City skyscape photo that I took from Odaiba

Monday, January 14, 2008

Metro system

Tokyo's metro system is wonderful. It's a complex and well-designed train/subway network that results in insanely efficient transportation. And therefore, it's also quite crowded.

Luckily for me, I avoid any rush-hour traffic on my commute, as I live closer to the center of the city than where I work and my hours are a bit later than normal (afternoons and evenings), so I always have a seat for my 10 minute subway ride to and from work.

When I go into central Tokyo though, sometimes I do find myself on very crowded trains. It is interesting, because while people are very polite in Japan and there are still rules for how to line up, wait, and enter/exit the trains, some people become rather aggressive to get the empty seat or just get on the train. Granted though, it is out of necessity that we all push each other forward in a mini-stampede in order to guarantee those already inside make room for us.

Hypderia is a wonderful website I use to help me navigate from point A to point B:
Additionally, my cell phone (as well as everyone's mothers') can look up train routes. It can also show the "last train" schedule, so I know by when I need to be on board in order to not have to catch a taxi, walk, or stay out until the morning schedule starts.

I live 15 minutes away from Shinjuku Station, which is the busiest train station in the world. It is the first major station (and therefore transfer point for me) on my line. The station itself is also a odious maze that has left me running an untold number of times now trying to find my line before the last train or meeting point with friends. Therefore, in general, if I'm not hanging out in Shinjuku, I try to avoid transferring there when possible.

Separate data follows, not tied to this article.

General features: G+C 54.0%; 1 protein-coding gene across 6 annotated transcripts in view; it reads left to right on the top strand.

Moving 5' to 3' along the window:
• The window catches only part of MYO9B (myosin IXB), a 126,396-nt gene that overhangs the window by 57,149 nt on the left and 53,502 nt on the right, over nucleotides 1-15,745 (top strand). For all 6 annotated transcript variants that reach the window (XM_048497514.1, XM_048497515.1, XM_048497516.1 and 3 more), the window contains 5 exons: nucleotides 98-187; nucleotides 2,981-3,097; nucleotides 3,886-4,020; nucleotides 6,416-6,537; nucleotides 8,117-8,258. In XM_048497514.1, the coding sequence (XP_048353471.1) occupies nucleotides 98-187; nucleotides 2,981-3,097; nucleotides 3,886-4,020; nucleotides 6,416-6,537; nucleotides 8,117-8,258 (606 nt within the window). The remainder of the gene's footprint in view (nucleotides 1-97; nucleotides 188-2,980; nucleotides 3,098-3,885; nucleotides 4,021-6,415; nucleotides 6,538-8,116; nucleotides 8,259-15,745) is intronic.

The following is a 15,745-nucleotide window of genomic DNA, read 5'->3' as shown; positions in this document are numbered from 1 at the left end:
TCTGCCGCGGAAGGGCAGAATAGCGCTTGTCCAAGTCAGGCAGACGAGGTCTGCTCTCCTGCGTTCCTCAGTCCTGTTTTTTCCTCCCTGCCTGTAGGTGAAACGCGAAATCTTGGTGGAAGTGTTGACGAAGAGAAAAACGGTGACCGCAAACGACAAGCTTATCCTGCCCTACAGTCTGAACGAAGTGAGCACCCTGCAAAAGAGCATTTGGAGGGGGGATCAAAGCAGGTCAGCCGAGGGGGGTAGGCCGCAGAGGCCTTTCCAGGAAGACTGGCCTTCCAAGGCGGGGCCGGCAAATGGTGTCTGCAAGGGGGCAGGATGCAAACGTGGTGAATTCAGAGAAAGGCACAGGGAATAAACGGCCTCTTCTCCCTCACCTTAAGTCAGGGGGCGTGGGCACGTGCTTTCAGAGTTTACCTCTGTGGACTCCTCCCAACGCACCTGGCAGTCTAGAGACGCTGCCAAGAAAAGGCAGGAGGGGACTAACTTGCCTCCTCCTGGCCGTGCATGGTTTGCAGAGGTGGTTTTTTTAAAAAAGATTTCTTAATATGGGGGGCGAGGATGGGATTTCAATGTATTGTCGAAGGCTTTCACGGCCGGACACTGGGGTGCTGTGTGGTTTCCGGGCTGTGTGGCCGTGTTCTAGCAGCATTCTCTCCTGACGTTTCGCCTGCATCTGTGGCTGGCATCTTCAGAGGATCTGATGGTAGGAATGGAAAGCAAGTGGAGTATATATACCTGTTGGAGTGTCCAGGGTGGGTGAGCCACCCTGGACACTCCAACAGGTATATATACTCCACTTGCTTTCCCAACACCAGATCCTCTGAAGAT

Overall, I love the metro system here. I can get almost anywhere I need to go in an efficient manner. Before I came here, I by far spent more time studying metro system maps than the Japanese language itself. It definitely did pay off in allowing me to get to places, fairly easily for a newcomer; albeit, I couldn't communicate with people or read signs upon arriving. ;)

1 comment:

Jonathan said...

I remember you studying the metro system. It seemed you focused on that more than any language or anything else. But I guess it helps more to know where you are and where you are going and to learn that ahead of time since you can't read the signs. I'm glad you've been able to navigate successfully. :-)